WALL !, a novel of intrigue and mystery as Ian Fleming and Noël Coward conspire with the father-of-the-bride to elevate the occasion of the nuptials to an international event.
ROSALIND’S WEDDING, a novel of intrigue and mystery as Ian Fleming and Noël Coward conspire with the father-of-the-bride to elevate the occasion of the nuptials to an international event.
Flagnon Pangborne, Dallas’s notable writer and patriarch of the most dysfunctional family since Kaufman/ Hart’s Sycamore clan, is either the victim of a disastrous practical joke, or the catalyst for the century’s most elaborate, complex and dramatic undertaking.Fleming and Coward, co-authoring the latest James Bond adventure, ensnare Pangborne in a bizarre plot that defies imagination as they utilize Pangborne’s daughter’s wedding to catapult a daring idea: the destruction of the Great Wall of China!
Noël Coward came into the house at that moment and, in what the American assumed was a British custom, embraced Fleming and brushed his left cheek with his lips. “Good to see you, old sport—hello, there! You must be Pendergast, the Yankee bloke!”
They shook hands while Pangborne examined the Anglo icon. Strange, the American journalist thought, Coward did not look at all what one would imagine to be a genius of the theater: a renowned playwright, actor, composer, lyricist, novelist, director, singer, dancer, performer extraordinaire—a true Renaissance Man of World Letters and Affairs, who was also a bona fide aristocrat, soldier, war hero, Knight of the Realm, philanthropist and favorite of kings and statesmen everywhere. His cover as an intelligence operative for British Special Operations Executive during World War II had been conceived by no less than Winston Churchill himself! Good lord! Noël Coward! And there was Flagnon Pangborne, a nobody, shaking his hand in Ian Fleming’s eclectic parlor!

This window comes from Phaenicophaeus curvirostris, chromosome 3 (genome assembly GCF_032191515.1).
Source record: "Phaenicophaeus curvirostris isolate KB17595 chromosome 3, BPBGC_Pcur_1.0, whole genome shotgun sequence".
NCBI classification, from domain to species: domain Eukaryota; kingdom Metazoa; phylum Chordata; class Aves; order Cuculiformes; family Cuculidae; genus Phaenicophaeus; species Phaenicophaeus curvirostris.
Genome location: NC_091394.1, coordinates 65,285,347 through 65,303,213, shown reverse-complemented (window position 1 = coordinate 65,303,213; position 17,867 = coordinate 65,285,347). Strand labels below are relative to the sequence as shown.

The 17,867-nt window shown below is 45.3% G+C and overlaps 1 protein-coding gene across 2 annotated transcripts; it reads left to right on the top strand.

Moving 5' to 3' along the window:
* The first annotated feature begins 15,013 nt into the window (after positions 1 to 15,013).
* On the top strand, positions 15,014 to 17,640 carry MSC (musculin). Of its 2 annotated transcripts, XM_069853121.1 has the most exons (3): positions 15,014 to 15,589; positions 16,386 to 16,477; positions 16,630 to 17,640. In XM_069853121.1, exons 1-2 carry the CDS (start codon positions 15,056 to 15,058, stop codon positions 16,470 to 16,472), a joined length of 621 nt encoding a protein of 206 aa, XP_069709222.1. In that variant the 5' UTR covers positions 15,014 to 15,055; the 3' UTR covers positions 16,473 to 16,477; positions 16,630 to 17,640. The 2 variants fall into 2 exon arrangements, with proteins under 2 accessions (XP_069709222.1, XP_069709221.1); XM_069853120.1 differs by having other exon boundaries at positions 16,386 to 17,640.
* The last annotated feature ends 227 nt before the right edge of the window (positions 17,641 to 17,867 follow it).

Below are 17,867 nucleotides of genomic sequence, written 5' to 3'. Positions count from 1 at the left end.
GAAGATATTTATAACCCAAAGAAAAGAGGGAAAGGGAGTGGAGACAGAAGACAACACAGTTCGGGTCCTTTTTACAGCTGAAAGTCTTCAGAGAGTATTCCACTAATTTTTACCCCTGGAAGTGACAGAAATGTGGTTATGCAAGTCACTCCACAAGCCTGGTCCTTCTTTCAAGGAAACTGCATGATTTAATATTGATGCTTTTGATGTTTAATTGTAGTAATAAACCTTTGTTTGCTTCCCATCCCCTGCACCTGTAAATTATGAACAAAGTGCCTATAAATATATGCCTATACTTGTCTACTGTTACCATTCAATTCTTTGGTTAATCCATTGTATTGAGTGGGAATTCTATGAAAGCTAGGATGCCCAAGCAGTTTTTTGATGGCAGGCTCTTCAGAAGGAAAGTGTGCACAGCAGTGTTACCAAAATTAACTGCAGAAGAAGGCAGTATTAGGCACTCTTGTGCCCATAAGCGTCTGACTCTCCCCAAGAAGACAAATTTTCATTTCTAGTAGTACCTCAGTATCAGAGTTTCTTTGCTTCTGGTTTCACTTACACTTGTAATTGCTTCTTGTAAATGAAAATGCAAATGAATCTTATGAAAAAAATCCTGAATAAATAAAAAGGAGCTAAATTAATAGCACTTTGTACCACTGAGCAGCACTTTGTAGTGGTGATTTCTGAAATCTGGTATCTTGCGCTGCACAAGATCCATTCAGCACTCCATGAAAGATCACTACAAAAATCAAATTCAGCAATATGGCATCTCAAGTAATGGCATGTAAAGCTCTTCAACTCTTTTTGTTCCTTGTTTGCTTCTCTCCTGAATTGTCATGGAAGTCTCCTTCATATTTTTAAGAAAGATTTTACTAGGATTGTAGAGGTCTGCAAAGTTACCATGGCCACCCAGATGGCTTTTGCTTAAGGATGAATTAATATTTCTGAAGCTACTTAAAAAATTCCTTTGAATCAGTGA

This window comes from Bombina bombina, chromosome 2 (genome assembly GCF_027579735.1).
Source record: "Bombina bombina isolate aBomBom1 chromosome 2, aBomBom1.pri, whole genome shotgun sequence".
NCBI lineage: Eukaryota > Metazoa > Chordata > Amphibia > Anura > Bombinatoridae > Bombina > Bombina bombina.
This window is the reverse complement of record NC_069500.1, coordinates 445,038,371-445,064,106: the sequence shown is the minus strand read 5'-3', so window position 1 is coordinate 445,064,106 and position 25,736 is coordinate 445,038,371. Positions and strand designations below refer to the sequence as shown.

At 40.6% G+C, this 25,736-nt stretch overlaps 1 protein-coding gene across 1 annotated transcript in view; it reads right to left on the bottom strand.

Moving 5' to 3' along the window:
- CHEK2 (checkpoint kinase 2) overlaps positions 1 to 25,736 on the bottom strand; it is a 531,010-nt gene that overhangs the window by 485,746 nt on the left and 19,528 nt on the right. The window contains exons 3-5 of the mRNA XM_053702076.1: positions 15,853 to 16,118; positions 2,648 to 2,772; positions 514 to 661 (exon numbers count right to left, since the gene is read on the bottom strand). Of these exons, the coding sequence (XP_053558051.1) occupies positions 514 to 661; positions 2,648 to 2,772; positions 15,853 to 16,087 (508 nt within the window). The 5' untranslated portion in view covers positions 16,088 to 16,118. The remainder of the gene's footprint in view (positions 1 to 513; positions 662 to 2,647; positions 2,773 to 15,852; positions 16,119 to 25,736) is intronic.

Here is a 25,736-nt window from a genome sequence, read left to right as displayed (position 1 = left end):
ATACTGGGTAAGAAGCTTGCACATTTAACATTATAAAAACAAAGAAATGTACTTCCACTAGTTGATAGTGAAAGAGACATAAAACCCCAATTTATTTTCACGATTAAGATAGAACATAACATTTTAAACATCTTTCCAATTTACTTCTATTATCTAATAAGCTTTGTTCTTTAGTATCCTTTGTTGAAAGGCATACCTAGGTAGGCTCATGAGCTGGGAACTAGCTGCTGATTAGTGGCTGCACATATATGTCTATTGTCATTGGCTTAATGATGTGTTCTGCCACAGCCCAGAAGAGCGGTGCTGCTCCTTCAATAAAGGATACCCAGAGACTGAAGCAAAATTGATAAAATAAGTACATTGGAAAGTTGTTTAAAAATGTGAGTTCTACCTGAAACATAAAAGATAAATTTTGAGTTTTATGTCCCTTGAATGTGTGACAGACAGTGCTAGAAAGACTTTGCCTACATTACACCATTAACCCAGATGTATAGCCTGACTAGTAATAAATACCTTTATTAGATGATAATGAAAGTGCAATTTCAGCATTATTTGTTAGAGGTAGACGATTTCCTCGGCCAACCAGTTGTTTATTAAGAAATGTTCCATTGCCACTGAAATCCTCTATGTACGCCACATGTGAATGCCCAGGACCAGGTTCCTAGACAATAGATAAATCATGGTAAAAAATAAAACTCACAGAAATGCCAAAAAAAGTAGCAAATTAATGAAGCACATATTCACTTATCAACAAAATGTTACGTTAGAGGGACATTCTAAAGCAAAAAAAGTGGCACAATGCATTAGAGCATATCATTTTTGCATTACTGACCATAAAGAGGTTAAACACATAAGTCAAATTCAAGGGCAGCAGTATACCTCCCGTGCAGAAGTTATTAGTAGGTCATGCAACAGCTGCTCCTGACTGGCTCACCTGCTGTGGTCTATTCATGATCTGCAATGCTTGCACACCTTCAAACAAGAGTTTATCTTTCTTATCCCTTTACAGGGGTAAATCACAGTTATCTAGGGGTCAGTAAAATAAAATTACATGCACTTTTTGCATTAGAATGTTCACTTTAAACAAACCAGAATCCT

Coward was not, Pangborne noted, a tall man, no was he especially robust, although the years had added some rotund tonnage to this ship of Dionysus. He was not fat—portly might say it better—and he seemed to illuminate the neon of mediocrity in his general appearance: pasty, squiggly complexion, beady eyes, prominent nose, weak chin, hair combed straight back and flat from a very mild widow’s peak, oversized, prominent ears—he looked like someone scurrying from an underground station incognito, hoping no one would recognize him but causing several to wonder “who is that grand fella?”
But of course everyone knew who he was—that was what made Noël Coward unique; he was unquestionably as recognizable as anyone, in any venue, as, say, Richard Burton, Neil Simon, Laurence Olivier, Fred Astaire or Robert Goulet. Within an instant, Pangborne realized there was simply no one he’d ever meet as remarkably unique as this Man of the Theater for All Seasons.
“What are we drinking?” Coward asked, his voice, like Fleming’s, a flaccid rush of deep-throated huskiness carrying a clipped British accent that nearly buried all personal pronouns and verbs in an inaudible sarcophagus of mumbling hiss. “God, my tongue is an inflated sausage! Thirst makes a coward of all us Cowards!”